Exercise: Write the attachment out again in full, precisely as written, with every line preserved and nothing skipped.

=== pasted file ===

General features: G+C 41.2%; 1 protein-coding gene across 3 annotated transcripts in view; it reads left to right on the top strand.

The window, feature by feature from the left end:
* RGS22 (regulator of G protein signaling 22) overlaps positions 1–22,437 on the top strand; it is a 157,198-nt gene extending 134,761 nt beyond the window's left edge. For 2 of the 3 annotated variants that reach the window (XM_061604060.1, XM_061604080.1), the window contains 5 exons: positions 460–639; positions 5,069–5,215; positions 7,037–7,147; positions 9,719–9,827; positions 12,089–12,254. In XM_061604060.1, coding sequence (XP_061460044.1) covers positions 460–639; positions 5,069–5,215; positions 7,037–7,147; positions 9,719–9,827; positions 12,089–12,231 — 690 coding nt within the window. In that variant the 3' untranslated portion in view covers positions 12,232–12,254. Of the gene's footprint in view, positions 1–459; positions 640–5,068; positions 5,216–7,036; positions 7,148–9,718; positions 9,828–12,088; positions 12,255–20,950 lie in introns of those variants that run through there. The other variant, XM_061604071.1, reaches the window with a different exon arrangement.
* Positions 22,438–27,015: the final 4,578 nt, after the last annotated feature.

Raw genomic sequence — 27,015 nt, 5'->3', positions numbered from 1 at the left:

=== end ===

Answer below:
General features: G+C 41.2%; 1 protein-coding gene across 3 annotated transcripts in view; it reads left to right on the top strand.

The window, feature by feature from the left end:
* RGS22 (regulator of G protein signaling 22) overlaps positions 1–22,437 on the top strand; it is a 157,198-nt gene extending 134,761 nt beyond the window's left edge. For 2 of the 3 annotated variants that reach the window (XM_061604060.1, XM_061604080.1), the window contains 5 exons: positions 460–639; positions 5,069–5,215; positions 7,037–7,147; positions 9,719–9,827; positions 12,089–12,254. In XM_061604060.1, coding sequence (XP_061460044.1) covers positions 460–639; positions 5,069–5,215; positions 7,037–7,147; positions 9,719–9,827; positions 12,089–12,231 — 690 coding nt within the window. In that variant the 3' untranslated portion in view covers positions 12,232–12,254. Of the gene's footprint in view, positions 1–459; positions 640–5,068; positions 5,216–7,036; positions 7,148–9,718; positions 9,828–12,088; positions 12,255–20,950 lie in introns of those variants that run through there. The other variant, XM_061604071.1, reaches the window with a different exon arrangement.
* Positions 22,438–27,015: the final 4,578 nt, after the last annotated feature.

Raw genomic sequence — 27,015 nt, 5'->3', positions numbered from 1 at the left: